The feeling of being absolutely enthralled by a story is a luxury that many of us have lost appreciation for as adults. Everyday responsibilities make it so that we have little time to ourselves and when we do get that time, reading a book can feel like another chore.
There’s a risk that the story won’t interest you, or that you won’t relate to the characters. The fear of wasting time on a book is very real and people often combat this fear by reading nothing at all.
Instead, try reading a book you’re already familiar with, perhaps one from your childhood. No matter how old you are there’s a lot to be gained from revisiting books that brought you joy in your youth. If you’re looking to do so here are few books to start with.
1. “The Bad Beginning” by Lemony Snicket
The first book in the extremely popular book series “A Series of Unfortunate Events” tells the story of three extraordinary children following the loss of their beloved parents.
The books made everyone want to get under the covers and watch as the Baudelaire children cleverly escape the hand of Count Olaf and other neglectful adults.
As you follow the Baudeliers on their mission to uncover the truth about the secret society that both their parents and Count Olaf were a part of, you’ll feel like a detective yourself.
What makes the series such a perfect read right now is its atmosphere. The books often featured gloomy settings that felt strangely cozy at times: Ornate halls filled with exotic reptiles, old brick buildings and libraries.
It’s the perfect series to revisit while staying inside, especially on rainy days or nights.
2. “Hatchet” by Gary Paulsen
The story of a young boy who finds himself completely alone in the remote Canadian wilderness following a plane crash was one that made us all think that we were resilient enough to survive in the wilderness for months with nothing but a small hatchet.
The novel likely fostered an interest in the outdoors, especially camping. And while the book is a great form of escapism, there’s another more understated theme that can be taken away from Brian’s experience.
It’s really the story of a young man who was thrust into uncertain circumstances and despite all odds, survived. Even though he was scared and felt completely unprepared, he succeeded. This goes to show that you’re likely stronger, smarter and more prepared to face the world than you think.
3. “Scary Stories to Tell in the Dark” by Alvin Schwartz
We always seemed to happen upon these books either at the school book fairs or our local libraries. Without knowing what the story was about, you might’ve found yourself drawn to the horrifying pictures on the cover and the titles scrawled dramatically in red.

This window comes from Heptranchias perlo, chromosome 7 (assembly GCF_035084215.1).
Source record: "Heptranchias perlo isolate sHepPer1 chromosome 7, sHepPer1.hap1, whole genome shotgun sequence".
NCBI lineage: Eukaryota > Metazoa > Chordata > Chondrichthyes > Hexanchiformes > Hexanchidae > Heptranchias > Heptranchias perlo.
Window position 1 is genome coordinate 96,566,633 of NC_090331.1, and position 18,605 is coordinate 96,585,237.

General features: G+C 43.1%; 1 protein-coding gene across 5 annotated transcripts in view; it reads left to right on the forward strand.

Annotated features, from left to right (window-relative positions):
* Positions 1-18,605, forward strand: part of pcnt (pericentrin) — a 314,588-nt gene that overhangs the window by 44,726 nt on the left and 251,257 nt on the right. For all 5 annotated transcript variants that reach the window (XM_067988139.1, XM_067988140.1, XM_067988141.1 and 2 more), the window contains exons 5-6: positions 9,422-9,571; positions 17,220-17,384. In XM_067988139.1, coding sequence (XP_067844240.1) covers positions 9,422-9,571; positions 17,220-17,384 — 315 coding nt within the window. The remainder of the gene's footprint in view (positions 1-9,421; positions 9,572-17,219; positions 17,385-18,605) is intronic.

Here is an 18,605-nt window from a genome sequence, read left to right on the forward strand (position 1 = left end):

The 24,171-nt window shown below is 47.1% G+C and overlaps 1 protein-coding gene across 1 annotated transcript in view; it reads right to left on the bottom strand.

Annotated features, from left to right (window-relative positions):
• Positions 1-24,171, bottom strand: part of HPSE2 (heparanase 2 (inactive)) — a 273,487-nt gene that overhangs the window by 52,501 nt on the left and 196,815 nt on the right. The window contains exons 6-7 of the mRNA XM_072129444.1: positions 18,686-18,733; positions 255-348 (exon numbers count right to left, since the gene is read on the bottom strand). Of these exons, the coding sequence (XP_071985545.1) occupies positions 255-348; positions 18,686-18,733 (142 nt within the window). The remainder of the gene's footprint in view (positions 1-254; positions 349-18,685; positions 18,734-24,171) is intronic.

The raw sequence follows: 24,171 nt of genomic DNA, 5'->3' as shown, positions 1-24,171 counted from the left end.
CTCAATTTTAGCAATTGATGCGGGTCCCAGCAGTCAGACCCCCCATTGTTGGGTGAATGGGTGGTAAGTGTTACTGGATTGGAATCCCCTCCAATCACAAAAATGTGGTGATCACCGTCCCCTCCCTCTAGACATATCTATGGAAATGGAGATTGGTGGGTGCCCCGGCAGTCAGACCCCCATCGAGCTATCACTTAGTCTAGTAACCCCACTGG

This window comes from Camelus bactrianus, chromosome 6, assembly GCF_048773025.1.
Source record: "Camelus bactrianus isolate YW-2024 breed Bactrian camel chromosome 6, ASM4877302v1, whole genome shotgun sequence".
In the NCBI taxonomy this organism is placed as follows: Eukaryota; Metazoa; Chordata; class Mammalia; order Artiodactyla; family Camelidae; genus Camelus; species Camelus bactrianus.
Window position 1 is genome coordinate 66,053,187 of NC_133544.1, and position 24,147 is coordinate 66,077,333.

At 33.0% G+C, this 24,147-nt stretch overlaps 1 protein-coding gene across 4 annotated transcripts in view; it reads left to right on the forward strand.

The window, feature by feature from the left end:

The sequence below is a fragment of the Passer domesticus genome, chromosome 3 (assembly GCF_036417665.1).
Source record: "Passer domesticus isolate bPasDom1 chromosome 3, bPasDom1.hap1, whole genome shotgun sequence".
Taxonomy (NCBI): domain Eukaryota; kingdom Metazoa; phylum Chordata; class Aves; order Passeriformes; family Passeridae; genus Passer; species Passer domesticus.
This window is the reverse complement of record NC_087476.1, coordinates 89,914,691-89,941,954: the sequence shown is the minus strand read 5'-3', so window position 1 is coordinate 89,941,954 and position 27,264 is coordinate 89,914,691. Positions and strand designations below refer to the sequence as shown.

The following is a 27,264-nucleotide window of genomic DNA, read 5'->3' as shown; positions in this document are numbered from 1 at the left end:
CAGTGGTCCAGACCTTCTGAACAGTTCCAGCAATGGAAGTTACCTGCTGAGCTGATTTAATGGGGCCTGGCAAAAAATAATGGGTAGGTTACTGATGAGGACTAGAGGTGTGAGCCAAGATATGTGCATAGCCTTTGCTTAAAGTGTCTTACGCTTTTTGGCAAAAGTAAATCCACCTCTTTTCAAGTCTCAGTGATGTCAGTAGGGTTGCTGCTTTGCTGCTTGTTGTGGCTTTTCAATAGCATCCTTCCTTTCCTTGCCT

Depending on which tale from the three book collection of short stories you happened upon that day, you might’ve read about ghost ships, cursed prom dresses, or unlucky brides.
Even though the stories were frightening, maybe even your first introduction to literary horror, there was something truly exciting about being afraid.
Revisiting these books as an adult, you’ll find that a lot of the stories were more profound than you realized. And still just as terrifying.
4. “Where the Wild Things Are” by Maurice Sendak
This is a strangely melancholy story of a young boy named Max who sails to an island of Wild Things after he’s sent to bed by his mother for misbehaving.
Whether you grew up reading the story or not, the tale is so iconic that it’s almost ubiquitous. Even so, there are some lessons from the book that might not have reached you as a child.
There are times when retreating into your own fantasy world for a short while is just what you need to get through tough times. But just like in the book, know that you can’t stay there forever.
Perhaps when faced with reality again like Max, you’ll face the world with a new perspective, better able to give energy to the things that bring you joy.
You never read the same book twice because you’ve been so changed by your own experiences, the people you’ve met, and the places you visited that once you open a book again, neither you nor the book are the same. But because you’re reading with fresh eyes, that excitement you experienced at discovering these books as a child can be felt anew.